This break-up of the homogenised print world of poetry is, to me, its future. Today’s poet has a great opportunity thrust upon them: the ability to reach a global audience, immediately. With poetry book sales dropping on a yearly basis (with a slight rise recently) the Internet’s appeal is obvious. Even reputable publishers of desirable literary journals – Granta, The White Review, Clinic – are all maximising their online work, independent of their print output, with great effect. We poetry lovers are being gifted more voices, for free.
Philip Larkin, one of the few poets I was taught before I was 18, might have turned his nose up at this. In an introduction to his first collection, The North Ship, he wrote about the auspicious time when he started writing, the era of World War 2. He wrote that the major poets of the time – Eliot, Auden, Dylan Thomas, Betjeman – were “all speaking out loud and clear, that there was no reason to become entangled in the undergrowth of Poetry Quarterly or Poetry London”.
I think limiting yourself to a handful of poets is a fool’s game. The major poets of our time – whoever they may be – are not enough to satisfy me. Sure, I read the likes of Don Paterson, Jo Shapcott, Louise Glück, John Ashbery – ad infinitum – but my own work benefits from the multiplicity of poetic voice available to me. You can create friendships with these poets, encourage them, be involved in their poetic development. My relationships with these poets are closer, more personal. So I frequently download the undergrowth, from the many literary PDFs and blogs, which are updated with new and different voices from across the globe.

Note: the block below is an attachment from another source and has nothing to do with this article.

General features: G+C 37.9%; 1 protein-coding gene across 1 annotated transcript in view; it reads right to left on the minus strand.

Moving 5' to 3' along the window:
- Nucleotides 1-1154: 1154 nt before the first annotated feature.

The issue will be five years from now, when that burgeoning undergrowth has become the canopy, when each poetic voice I’ve been praising has a website, a Twitter page, a YouTube channel. Will a new generation of poets – who have grown up surrounded by social media – want to have their work published in print, won’t it look old fashioned? How will we know when the next Larkin is amongst us when their post is published on a Tumblr feed, and it is almost immediately usurped by another post, from another poet?
The Internet is transient, it shifts; it is like memory. There are already good sites that are raking through history to find the writers that time forgot. We now need this type of approach to reap through the burgeoning new voices on the Internet – to collect them together on an even playing field: a poetry wiki, if you will.
This will be difficult, yes. Who will be the ‘reaper’? There will no doubt be accusations of cronyism that have existed ever since poetry was being published. What will be needed is a mixture of editorial decision and random selection, which the Internet so readily offers. Imagining what this could look like is incredibly exciting. The potential for an ever shifting downloadable poetry journal, different for every person who downloads it is possible. The Internet has the ability to hold such an ordered system. It just needs to be built.
The Internet is clearly a boon for poets and poetry in a world where the traditional publishing methods have seen better days. If we’re not careful, however, we could loose a generation of poets in the wild thickets and echoes of new voices.
Alex MacDonald lives and works in London. He has had his poetry published in The Quietus, Clinic II and English PEN and was shortlisted for the Poetry School / Pig Hog Poetry Pamphlet Competition. He hosted a series of readings at the V&A Museum on independent poetry publishers. He is currently Digital Poet in Residence at the Poetry School.